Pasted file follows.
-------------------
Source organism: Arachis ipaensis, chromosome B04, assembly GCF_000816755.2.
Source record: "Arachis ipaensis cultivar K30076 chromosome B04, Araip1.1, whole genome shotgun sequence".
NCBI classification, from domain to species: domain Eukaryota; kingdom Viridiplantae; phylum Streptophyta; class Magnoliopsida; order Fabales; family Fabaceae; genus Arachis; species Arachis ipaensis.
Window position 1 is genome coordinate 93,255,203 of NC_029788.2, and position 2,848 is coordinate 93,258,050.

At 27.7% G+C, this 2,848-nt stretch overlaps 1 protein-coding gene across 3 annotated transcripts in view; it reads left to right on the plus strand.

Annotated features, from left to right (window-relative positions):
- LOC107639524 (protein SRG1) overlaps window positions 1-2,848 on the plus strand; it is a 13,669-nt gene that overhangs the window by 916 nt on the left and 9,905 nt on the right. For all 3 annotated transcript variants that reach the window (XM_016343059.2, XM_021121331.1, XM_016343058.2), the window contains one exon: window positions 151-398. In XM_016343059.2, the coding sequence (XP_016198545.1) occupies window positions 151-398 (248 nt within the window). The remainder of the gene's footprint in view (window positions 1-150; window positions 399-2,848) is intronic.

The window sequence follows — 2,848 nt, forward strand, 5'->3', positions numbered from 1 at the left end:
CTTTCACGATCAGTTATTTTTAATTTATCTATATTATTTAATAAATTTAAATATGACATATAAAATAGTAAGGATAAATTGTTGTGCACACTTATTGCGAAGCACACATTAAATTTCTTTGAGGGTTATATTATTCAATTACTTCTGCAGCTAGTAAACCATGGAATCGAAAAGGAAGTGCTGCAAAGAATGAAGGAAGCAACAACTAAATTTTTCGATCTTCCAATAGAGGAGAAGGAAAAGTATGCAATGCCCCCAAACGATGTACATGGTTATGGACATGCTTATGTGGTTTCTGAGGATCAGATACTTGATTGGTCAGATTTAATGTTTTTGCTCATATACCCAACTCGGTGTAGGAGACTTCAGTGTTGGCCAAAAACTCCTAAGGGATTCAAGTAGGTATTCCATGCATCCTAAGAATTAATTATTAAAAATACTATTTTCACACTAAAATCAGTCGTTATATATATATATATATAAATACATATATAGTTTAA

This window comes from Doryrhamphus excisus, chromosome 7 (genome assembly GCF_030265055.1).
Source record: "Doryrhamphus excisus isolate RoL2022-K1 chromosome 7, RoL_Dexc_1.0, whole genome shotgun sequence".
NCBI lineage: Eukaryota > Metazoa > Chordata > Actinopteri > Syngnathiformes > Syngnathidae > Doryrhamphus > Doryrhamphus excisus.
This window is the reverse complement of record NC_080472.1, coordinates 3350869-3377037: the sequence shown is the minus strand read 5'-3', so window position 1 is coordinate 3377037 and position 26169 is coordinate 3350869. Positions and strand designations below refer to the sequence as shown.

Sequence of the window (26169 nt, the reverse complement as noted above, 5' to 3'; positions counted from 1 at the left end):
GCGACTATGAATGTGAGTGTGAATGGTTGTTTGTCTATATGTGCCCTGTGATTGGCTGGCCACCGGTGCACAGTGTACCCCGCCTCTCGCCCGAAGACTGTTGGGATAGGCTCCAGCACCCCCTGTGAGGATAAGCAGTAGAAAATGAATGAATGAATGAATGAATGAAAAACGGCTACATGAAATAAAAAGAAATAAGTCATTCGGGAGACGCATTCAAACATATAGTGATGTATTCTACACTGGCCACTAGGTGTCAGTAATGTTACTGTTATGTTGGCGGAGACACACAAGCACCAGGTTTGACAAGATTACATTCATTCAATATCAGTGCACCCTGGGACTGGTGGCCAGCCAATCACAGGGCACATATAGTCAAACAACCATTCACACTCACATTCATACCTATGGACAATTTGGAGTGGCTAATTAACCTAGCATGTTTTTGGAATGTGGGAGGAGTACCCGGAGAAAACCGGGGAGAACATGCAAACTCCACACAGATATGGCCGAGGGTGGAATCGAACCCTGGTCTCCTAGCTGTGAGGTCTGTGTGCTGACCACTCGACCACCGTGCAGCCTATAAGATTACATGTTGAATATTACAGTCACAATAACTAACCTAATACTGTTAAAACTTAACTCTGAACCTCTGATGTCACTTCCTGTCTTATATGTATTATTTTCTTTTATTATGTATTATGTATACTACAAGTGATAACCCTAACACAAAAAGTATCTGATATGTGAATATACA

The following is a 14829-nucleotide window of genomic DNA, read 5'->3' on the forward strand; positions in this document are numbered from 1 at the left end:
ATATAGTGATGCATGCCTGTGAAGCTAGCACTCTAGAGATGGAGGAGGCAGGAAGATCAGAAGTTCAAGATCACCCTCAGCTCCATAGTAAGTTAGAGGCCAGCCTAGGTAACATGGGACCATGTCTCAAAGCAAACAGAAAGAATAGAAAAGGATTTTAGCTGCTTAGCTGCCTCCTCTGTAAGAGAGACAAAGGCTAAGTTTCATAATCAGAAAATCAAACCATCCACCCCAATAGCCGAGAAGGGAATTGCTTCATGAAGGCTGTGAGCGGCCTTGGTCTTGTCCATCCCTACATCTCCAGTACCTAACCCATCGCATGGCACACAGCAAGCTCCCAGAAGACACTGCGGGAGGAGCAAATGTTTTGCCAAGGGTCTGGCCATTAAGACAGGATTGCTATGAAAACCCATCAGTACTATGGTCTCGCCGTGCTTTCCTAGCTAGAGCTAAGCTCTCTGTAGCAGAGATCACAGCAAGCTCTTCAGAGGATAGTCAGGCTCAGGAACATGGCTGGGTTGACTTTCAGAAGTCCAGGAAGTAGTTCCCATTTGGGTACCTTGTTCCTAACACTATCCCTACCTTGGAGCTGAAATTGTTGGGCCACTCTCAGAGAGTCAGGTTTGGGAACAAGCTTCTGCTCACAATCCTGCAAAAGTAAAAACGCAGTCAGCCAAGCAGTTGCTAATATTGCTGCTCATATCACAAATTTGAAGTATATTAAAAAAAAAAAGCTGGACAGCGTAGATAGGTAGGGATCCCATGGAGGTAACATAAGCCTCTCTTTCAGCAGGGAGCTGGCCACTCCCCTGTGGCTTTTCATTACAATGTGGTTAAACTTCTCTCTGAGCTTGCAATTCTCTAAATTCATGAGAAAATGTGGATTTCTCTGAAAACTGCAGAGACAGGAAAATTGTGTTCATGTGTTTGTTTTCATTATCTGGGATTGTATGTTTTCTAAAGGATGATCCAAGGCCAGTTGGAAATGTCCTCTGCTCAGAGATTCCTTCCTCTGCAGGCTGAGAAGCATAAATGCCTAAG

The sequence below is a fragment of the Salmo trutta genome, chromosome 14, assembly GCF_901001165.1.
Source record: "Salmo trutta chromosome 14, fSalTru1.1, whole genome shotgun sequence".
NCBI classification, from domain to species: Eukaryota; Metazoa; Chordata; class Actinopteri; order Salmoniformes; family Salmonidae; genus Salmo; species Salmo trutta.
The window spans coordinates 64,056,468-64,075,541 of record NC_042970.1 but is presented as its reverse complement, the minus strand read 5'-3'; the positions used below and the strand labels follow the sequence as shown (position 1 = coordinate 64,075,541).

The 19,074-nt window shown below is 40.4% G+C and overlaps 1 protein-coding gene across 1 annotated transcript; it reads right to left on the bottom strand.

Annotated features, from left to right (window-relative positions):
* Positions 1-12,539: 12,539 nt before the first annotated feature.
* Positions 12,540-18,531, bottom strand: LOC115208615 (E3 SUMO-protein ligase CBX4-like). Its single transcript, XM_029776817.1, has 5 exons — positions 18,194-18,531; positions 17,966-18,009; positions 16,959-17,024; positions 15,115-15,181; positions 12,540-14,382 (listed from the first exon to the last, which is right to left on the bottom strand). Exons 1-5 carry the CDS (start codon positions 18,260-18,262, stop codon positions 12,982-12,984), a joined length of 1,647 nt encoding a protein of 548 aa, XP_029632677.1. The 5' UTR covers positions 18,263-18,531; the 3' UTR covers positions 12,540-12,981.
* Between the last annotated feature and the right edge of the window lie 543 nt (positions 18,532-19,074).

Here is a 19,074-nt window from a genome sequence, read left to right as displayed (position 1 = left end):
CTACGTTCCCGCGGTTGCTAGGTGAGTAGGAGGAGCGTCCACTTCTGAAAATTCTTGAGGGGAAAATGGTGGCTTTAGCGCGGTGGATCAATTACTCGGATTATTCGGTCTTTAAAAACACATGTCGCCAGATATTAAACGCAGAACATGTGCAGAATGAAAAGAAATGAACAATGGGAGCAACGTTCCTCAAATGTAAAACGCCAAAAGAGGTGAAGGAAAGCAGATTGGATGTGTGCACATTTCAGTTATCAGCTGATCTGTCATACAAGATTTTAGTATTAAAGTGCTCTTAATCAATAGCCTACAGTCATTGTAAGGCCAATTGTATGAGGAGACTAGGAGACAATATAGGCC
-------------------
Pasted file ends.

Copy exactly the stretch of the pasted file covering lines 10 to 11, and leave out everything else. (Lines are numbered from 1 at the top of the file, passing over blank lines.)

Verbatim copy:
This window comes from Doryrhamphus excisus, chromosome 7 (genome assembly GCF_030265055.1).
Source record: "Doryrhamphus excisus isolate RoL2022-K1 chromosome 7, RoL_Dexc_1.0, whole genome shotgun sequence".